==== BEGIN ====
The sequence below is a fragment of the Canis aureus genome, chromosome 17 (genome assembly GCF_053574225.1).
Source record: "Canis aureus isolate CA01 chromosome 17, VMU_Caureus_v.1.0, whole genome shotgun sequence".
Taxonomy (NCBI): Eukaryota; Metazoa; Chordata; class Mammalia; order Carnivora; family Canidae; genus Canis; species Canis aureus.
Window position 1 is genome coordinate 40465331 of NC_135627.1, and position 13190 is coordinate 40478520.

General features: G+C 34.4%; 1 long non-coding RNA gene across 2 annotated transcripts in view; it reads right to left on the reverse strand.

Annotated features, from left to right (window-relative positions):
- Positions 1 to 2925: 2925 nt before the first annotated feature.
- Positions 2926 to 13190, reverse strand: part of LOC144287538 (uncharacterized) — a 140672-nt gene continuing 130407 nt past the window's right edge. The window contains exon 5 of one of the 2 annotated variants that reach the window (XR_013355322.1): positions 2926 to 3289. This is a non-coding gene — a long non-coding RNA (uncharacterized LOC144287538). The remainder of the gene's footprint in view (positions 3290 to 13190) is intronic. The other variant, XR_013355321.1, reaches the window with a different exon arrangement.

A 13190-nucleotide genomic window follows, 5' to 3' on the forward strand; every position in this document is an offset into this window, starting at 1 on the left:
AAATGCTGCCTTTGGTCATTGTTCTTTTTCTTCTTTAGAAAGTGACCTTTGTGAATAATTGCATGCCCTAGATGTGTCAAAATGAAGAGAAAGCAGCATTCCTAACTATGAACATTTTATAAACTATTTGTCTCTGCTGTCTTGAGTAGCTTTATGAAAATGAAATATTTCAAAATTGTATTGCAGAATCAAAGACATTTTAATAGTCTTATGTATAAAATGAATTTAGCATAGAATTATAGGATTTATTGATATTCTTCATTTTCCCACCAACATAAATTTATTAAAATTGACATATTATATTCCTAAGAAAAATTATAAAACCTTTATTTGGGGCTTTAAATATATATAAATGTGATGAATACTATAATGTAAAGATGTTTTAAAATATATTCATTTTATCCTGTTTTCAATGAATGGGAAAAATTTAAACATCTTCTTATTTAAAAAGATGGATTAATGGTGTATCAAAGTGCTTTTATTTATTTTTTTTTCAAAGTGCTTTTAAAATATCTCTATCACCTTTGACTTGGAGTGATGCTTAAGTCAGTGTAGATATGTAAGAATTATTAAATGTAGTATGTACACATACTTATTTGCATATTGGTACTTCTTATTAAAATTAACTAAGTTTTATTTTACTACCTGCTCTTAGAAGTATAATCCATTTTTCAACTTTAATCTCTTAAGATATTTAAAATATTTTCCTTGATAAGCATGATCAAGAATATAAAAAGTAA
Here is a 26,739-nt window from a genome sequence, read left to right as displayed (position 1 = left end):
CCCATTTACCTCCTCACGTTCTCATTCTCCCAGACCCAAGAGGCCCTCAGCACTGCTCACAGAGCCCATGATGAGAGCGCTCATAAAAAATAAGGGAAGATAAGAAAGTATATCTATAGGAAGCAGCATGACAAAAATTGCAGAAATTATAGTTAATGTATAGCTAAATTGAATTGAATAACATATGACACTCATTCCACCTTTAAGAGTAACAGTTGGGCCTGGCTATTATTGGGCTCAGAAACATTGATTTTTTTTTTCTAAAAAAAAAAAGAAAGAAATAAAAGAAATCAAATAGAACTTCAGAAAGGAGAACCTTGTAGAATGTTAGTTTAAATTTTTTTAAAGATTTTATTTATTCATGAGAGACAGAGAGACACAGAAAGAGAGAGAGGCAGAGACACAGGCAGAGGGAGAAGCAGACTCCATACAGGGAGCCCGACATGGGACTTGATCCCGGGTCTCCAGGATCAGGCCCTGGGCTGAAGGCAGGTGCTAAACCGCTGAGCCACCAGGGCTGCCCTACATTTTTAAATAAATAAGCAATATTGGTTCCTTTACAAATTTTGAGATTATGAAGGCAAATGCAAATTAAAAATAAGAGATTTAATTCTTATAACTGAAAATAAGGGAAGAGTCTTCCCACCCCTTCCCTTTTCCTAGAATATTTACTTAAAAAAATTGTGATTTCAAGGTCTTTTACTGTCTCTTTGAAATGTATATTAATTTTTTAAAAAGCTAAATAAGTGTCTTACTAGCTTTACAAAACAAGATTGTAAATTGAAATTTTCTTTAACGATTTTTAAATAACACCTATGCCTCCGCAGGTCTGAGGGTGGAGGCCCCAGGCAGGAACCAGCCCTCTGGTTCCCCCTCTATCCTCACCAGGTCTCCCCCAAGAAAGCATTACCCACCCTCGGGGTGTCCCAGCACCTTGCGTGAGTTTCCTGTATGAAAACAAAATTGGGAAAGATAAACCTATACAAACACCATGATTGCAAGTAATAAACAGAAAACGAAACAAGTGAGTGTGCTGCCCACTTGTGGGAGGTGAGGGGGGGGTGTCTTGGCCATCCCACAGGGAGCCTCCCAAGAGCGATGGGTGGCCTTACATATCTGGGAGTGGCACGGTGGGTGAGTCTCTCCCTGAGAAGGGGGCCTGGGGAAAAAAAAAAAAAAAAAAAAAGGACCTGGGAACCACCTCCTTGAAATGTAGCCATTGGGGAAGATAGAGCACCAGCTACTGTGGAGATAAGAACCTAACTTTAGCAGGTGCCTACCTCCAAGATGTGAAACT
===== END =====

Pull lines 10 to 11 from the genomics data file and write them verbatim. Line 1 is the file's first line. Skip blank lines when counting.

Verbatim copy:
AAATGCTGCCTTTGGTCATTGTTCTTTTTCTTCTTTAGAAAGTGACCTTTGTGAATAATTGCATGCCCTAGATGTGTCAAAATGAAGAGAAAGCAGCATTCCTAACTATGAACATTTTATAAACTATTTGTCTCTGCTGTCTTGAGTAGCTTTATGAAAATGAAATATTTCAAAATTGTATTGCAGAATCAAAGACATTTTAATAGTCTTATGTATAAAATGAATTTAGCATAGAATTATAGGATTTATTGATATTCTTCATTTTCCCACCAACATAAATTTATTAAAATTGACATATTATATTCCTAAGAAAAATTATAAAACCTTTATTTGGGGCTTTAAATATATATAAATGTGATGAATACTATAATGTAAAGATGTTTTAAAATATATTCATTTTATCCTGTTTTCAATGAATGGGAAAAATTTAAACATCTTCTTATTTAAAAAGATGGATTAATGGTGTATCAAAGTGCTTTTATTTATTTTTTTTTCAAAGTGCTTTTAAAATATCTCTATCACCTTTGACTTGGAGTGATGCTTAAGTCAGTGTAGATATGTAAGAATTATTAAATGTAGTATGTACACATACTTATTTGCATATTGGTACTTCTTATTAAAATTAACTAAGTTTTATTTTACTACCTGCTCTTAGAAGTATAATCCATTTTTCAACTTTAATCTCTTAAGATATTTAAAATATTTTCCTTGATAAGCATGATCAAGAATATAAAAAGTAA
Here is a 26,739-nt window from a genome sequence, read left to right as displayed (position 1 = left end):